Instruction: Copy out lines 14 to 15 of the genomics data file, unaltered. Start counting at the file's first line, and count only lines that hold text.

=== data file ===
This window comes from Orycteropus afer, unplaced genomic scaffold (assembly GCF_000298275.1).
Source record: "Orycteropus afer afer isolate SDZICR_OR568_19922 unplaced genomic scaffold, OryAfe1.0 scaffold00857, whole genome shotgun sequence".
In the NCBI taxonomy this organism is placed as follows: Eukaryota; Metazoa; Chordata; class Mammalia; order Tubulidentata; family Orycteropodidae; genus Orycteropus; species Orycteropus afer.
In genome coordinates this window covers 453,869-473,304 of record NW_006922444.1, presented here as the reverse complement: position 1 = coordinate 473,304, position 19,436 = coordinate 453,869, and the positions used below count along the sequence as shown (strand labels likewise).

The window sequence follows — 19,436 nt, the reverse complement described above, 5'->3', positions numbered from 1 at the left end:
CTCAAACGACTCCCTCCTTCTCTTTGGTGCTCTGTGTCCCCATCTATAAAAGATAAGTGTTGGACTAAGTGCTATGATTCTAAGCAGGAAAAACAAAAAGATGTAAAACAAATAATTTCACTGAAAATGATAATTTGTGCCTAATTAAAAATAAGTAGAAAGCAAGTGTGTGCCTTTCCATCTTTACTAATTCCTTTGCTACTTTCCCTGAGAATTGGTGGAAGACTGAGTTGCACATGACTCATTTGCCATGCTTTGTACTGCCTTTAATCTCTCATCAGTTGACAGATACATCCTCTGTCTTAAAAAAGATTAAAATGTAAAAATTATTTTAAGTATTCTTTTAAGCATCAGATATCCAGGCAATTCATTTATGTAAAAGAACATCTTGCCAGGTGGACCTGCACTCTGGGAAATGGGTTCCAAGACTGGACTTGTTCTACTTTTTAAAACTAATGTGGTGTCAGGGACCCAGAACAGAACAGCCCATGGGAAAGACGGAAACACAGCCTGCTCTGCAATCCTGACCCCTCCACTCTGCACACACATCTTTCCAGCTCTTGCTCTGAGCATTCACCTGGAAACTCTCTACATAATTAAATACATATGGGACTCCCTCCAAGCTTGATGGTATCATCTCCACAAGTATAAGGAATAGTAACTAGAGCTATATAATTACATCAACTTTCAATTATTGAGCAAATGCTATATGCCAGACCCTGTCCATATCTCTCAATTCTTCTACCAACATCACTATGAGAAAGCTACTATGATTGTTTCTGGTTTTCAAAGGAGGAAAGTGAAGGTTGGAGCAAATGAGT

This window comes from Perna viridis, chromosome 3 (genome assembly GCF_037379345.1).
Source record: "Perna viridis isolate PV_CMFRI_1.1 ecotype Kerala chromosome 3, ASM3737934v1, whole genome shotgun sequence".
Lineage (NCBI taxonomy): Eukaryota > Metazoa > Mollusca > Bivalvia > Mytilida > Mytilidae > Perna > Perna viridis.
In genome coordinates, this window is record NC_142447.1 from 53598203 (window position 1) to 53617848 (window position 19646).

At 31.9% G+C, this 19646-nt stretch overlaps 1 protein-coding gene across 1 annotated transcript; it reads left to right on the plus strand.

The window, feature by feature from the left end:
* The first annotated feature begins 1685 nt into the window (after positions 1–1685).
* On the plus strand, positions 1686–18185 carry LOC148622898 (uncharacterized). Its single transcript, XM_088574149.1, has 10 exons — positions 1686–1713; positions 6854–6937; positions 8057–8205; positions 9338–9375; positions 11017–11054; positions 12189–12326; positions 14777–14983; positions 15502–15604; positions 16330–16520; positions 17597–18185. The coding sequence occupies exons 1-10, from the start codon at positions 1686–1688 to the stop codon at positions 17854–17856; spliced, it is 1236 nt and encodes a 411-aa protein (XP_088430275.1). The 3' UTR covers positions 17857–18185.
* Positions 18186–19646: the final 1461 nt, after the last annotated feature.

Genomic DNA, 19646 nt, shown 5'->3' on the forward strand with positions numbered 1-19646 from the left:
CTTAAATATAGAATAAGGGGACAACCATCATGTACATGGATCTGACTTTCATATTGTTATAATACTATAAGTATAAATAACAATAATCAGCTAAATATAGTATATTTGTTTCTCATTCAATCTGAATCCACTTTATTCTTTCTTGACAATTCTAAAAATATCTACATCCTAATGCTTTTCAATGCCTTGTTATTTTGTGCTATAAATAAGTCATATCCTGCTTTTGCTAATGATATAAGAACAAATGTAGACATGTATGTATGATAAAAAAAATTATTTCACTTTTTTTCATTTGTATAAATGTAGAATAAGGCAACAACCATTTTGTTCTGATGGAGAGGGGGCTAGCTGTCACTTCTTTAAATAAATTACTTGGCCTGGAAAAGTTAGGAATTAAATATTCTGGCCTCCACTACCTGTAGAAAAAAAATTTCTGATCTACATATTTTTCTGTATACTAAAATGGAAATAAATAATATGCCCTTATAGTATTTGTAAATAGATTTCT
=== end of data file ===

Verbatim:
* On the plus strand, positions 1686–18185 carry LOC148622898 (uncharacterized). Its single transcript, XM_088574149.1, has 10 exons — positions 1686–1713; positions 6854–6937; positions 8057–8205; positions 9338–9375; positions 11017–11054; positions 12189–12326; positions 14777–14983; positions 15502–15604; positions 16330–16520; positions 17597–18185. The coding sequence occupies exons 1-10, from the start codon at positions 1686–1688 to the stop codon at positions 17854–17856; spliced, it is 1236 nt and encodes a 411-aa protein (XP_088430275.1). The 3' UTR covers positions 17857–18185.
* Positions 18186–19646: the final 1461 nt, after the last annotated feature.